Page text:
Israe, 15, and 16-year-old Louisa disappeared from their school in Haute-Savoie in the French Alps on Friday, prompting the police to launch a search for the pair.
The public prosecutor in Annecy said the teenagers "had left or were trying to leave for Syria".
"(They would) use any means possible to leave the country and were likely using fake identities," the police added.
The public prosecutor confirmed that both girls had returned home by Sunday evening - Louisa during the afternoon after hearing a TV appeal from her mother, and Israe a few hours later.
Israe was already known to authorities as "radicalized", and had been placed in foster care and banned from leaving the country.
A travel ban was put in place for Louisa on Saturday.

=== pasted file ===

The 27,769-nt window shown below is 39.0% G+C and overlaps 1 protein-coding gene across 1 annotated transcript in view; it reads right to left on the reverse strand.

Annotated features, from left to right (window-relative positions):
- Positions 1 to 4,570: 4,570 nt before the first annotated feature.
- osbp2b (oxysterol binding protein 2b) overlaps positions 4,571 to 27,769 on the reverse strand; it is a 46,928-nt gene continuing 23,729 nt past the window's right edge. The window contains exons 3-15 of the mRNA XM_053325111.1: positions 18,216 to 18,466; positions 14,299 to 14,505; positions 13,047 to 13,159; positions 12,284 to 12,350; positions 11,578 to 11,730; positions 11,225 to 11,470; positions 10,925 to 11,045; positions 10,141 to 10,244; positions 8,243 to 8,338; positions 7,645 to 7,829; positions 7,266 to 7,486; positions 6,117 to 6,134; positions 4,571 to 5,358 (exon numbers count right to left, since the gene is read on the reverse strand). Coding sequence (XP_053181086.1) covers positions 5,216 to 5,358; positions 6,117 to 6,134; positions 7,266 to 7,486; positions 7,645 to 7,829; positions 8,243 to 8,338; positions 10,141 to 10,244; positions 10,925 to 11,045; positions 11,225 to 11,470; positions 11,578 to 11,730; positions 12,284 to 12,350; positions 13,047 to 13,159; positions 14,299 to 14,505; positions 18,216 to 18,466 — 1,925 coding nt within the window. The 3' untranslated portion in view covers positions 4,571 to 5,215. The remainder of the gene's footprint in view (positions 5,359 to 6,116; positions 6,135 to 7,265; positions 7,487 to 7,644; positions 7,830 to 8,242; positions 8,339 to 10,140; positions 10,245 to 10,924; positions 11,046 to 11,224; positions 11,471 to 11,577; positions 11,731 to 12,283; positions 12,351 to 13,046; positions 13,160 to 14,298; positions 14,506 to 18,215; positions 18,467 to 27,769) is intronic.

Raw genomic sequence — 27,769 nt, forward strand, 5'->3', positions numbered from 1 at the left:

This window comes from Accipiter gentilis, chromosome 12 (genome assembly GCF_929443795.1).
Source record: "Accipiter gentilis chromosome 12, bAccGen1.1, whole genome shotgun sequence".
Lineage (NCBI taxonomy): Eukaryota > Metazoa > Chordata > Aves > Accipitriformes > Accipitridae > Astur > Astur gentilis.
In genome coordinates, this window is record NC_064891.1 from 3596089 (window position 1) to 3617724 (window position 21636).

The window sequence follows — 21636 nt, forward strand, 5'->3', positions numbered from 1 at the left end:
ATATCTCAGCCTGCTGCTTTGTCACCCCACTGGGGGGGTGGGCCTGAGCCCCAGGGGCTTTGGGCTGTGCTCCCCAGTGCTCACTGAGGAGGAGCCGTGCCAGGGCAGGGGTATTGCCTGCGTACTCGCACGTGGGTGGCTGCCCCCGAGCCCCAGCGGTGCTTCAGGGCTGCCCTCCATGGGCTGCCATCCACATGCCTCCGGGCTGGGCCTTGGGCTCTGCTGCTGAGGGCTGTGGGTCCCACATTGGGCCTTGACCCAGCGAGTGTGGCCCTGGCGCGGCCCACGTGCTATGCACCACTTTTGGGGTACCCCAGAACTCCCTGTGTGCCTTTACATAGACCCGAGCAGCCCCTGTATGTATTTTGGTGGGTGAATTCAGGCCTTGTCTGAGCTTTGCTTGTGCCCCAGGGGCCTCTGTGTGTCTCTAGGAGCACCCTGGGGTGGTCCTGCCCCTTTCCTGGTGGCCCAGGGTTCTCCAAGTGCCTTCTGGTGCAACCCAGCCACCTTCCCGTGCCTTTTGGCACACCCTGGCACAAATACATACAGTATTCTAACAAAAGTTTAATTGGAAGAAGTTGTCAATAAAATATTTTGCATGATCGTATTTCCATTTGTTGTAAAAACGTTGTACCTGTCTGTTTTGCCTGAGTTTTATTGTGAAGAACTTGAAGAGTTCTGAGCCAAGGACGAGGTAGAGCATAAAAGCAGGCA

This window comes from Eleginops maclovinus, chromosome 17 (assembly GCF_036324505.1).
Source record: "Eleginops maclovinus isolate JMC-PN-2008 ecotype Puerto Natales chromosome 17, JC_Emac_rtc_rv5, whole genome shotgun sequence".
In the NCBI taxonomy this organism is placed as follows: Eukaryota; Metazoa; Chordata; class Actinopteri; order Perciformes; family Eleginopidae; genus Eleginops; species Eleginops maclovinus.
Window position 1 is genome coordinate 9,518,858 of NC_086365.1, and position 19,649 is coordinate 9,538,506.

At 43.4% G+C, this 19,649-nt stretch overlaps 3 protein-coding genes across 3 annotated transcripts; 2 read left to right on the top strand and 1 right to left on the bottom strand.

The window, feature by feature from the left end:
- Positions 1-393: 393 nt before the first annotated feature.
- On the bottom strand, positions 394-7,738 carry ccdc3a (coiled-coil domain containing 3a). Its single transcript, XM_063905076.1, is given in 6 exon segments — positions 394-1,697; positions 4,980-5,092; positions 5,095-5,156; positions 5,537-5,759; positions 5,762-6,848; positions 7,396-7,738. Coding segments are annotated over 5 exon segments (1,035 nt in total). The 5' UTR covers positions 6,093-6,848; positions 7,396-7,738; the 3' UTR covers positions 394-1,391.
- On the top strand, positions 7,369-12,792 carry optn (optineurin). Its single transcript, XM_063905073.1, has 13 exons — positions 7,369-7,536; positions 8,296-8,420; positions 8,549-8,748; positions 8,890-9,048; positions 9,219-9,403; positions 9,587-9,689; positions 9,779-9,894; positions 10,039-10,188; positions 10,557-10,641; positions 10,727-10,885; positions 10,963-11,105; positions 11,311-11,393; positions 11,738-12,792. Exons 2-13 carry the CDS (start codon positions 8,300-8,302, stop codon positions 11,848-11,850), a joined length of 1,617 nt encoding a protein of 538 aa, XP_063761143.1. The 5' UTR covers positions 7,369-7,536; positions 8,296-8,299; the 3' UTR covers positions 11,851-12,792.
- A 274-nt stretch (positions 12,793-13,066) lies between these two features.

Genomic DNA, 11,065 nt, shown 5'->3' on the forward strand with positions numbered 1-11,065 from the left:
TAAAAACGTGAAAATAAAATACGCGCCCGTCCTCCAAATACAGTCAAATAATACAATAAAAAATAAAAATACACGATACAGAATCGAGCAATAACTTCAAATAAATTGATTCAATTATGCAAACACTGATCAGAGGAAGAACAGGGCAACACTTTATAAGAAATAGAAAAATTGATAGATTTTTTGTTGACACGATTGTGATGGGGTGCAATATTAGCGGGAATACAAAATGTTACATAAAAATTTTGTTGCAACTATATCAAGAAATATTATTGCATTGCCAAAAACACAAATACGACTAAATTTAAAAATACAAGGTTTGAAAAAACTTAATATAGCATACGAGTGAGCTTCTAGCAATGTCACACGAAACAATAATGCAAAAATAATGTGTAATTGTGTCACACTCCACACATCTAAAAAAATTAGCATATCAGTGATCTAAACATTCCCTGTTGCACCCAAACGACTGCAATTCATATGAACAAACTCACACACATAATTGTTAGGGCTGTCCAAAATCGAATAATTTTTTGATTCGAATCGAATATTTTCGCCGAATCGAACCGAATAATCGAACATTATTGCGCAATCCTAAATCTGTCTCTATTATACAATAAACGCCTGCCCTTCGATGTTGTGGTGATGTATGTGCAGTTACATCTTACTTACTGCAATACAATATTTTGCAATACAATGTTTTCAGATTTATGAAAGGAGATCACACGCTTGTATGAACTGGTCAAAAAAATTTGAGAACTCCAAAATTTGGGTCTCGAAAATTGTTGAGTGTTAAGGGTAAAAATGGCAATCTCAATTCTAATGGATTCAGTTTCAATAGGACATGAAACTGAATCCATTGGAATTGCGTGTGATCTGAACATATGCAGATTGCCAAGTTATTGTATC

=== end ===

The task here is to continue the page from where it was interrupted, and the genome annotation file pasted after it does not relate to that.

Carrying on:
Israe's mother Nadia told Le Parisien newspaper that she had caught her daughter trying to leave for Syria two years ago.
"It is not easy to break this cycle... she has been sucked in by it," Nadia told the newspaper. "She wanted to go to Syria to help children and serve a good cause."
Following the incident, Nadia had alerted the authorities and Israe was enrolled in a deradicalization programme.
Dounia Bouzar, who runs the anti-radicalization centre Israe attended, said the 15-year-old had recently left a psychiatric hospital where she had been treated for "teenage depression". She described the teen as "fragile" and suicidal.
Louisa's uncle dismissed any allegations his niece was intent on travelling to Syria, describing her as simply a "runaway".
According to official sources, more than 1,000 French nationals, of which nearly a third are women, have travelled to Syria or Iraq to join the Islamic State group.
Almost 600 are believed to still be there and "at least 161" have died.